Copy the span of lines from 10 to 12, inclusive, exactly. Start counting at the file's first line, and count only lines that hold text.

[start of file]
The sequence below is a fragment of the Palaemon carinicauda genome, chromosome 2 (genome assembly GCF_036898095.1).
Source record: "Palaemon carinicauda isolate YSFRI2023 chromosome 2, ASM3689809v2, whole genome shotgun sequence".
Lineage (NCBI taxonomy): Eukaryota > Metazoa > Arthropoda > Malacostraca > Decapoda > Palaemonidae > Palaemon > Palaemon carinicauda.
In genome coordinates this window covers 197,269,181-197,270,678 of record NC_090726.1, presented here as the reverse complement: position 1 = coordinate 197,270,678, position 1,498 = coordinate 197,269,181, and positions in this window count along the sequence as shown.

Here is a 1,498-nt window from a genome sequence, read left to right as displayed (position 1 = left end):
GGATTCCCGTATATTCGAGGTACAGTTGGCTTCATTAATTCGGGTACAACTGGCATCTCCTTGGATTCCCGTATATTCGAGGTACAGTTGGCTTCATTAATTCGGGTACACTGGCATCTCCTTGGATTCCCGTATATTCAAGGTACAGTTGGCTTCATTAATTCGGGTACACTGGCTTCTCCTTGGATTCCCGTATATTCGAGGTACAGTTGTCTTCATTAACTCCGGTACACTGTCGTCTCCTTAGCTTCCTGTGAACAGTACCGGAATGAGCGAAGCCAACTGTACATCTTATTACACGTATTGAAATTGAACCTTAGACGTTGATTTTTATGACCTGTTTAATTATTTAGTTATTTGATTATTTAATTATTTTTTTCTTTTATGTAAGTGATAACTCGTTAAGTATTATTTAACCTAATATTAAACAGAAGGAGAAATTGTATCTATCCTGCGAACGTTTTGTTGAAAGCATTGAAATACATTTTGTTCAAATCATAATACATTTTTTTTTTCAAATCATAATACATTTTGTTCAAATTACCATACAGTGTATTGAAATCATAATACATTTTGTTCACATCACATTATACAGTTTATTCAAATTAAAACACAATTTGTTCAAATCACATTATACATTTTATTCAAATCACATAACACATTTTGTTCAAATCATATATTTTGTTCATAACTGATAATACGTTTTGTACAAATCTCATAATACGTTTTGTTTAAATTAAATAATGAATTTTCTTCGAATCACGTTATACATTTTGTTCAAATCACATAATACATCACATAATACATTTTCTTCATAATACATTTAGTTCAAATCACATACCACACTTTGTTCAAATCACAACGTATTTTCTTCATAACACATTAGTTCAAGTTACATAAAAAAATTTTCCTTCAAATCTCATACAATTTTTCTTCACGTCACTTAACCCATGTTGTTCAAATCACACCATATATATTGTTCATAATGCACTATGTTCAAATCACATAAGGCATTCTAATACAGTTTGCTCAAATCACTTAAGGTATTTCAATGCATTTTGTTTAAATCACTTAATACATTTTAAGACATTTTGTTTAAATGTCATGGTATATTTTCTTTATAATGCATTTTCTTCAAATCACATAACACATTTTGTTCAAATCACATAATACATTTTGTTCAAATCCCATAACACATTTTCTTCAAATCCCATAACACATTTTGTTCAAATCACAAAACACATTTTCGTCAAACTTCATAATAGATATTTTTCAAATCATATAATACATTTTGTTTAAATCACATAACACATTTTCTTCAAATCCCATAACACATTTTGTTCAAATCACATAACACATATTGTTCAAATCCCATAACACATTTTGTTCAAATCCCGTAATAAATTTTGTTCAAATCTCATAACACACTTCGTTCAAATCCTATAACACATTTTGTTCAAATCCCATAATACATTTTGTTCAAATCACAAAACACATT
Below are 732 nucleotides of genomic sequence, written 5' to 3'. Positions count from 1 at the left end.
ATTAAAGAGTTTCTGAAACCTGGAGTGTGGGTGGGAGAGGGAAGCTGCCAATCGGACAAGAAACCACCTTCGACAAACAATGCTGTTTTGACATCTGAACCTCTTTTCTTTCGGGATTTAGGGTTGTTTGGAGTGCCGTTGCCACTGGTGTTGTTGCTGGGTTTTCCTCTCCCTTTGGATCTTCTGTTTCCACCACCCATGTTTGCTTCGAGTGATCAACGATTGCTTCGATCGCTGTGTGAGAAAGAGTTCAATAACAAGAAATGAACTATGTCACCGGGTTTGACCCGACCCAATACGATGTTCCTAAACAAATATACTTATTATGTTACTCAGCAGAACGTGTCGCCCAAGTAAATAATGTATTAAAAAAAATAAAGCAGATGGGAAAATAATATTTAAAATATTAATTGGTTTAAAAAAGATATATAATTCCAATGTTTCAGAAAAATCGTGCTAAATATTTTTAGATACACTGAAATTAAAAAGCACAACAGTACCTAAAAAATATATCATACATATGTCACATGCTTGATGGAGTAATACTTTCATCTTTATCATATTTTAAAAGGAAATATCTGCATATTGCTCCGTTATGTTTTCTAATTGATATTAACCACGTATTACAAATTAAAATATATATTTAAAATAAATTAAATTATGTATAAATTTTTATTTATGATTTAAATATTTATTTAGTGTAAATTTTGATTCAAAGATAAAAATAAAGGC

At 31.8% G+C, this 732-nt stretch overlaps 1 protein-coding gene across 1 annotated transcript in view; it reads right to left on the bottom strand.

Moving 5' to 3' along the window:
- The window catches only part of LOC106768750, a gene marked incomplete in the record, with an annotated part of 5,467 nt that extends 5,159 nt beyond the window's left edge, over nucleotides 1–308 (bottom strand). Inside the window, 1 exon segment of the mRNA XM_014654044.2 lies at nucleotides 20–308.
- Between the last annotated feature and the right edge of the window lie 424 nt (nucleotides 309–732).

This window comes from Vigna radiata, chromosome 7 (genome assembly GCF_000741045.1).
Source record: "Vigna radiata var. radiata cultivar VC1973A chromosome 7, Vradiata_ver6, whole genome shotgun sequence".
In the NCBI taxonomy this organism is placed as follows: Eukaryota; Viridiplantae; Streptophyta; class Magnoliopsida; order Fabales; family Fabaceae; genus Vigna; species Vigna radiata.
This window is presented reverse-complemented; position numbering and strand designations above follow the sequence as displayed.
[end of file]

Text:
Moving 5' to 3' along the window:
- The window catches only part of LOC106768750, a gene marked incomplete in the record, with an annotated part of 5,467 nt that extends 5,159 nt beyond the window's left edge, over nucleotides 1–308 (bottom strand). Inside the window, 1 exon segment of the mRNA XM_014654044.2 lies at nucleotides 20–308.
- Between the last annotated feature and the right edge of the window lie 424 nt (nucleotides 309–732).